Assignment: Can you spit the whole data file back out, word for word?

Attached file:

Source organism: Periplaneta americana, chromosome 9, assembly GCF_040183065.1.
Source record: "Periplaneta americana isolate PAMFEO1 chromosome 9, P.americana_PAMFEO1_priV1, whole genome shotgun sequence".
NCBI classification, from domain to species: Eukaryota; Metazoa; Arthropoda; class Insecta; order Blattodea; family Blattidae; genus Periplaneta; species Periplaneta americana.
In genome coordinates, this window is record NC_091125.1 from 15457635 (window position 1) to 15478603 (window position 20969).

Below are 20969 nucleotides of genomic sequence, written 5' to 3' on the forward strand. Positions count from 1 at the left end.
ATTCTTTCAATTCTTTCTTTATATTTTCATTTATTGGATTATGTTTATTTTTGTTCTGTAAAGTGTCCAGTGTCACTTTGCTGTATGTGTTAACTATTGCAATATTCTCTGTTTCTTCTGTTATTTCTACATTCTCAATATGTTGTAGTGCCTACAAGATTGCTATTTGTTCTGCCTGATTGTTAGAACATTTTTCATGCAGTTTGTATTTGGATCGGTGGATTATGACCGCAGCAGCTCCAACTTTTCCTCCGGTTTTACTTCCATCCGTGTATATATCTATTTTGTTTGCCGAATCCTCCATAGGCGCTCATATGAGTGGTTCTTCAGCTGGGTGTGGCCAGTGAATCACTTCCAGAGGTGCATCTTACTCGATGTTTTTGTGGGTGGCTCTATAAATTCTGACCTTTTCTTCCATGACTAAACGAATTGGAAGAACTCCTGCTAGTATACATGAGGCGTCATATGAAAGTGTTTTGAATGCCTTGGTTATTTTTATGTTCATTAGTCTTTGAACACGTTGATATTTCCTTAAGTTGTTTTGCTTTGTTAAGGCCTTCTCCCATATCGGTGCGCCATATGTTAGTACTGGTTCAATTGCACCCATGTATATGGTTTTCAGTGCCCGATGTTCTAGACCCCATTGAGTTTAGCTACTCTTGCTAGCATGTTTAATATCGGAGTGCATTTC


Source organism: Periplaneta americana, chromosome 9, assembly GCF_040183065.1.
Source record: "Periplaneta americana isolate PAMFEO1 chromosome 9, P.americana_PAMFEO1_priV1, whole genome shotgun sequence".
NCBI classification, from domain to species: Eukaryota; Metazoa; Arthropoda; class Insecta; order Blattodea; family Blattidae; genus Periplaneta; species Periplaneta americana.
In genome coordinates, this window is record NC_091125.1 from 15457635 (window position 1) to 15478603 (window position 20969).

Below are 20969 nucleotides of genomic sequence, written 5' to 3' on the forward strand. Positions count from 1 at the left end.
ATTCTTTCAATTCTTTCTTTATATTTTCATTTATTGGATTATGTTTATTTTTGTTCTGTAAAGTGTCCAGTGTCACTTTGCTGTATGTGTTAACTATTGCAATATTCTCTGTTTCTTCTGTTATTTCTACATTCTCAATATGTTGTAGTGCCTACAAGATTGCTATTTGTTCTGCCTGATTGTTAGAACATTTTTCATGCAGTTTGTATTTGGATCGGTGGATTATGACCGCAGCAGCTCCAACTTTTCCTCCGGTTTTACTTCCATCCGTGTATATATCTATTTTGTTTGCCGAATCCTCCATAGGCGCTCATATGAGTGGTTCTTCAGCTGGGTGTGGCCAGTGAATCACTTCCAGAGGTGCATCTTACTCGATGTTTTTGTGGGTGGCTCTATAAATTCTGACCTTTTCTTCCATGACTAAACGAATTGGAAGAACTCCTGCTAGTATACATGAGGCGTCATATGAAAGTGTTTTGAATGCCTTGGTTATTTTTATGTTCATTAGTCTTTGAACACGTTGATATTTCCTTAAGTTGTTTTGCTTTGTTAAGGCCTTCTCCCATATCGGTGCGCCATATGTTAGTACTGGTTCAATTGCACCCATGTATATGGTTTTCAGTGCCCGATGTTCTAGACCCCATTGAGTTTAGCTACTCTTGCTAGCATGTTTAATATCGGAGTGCATTTC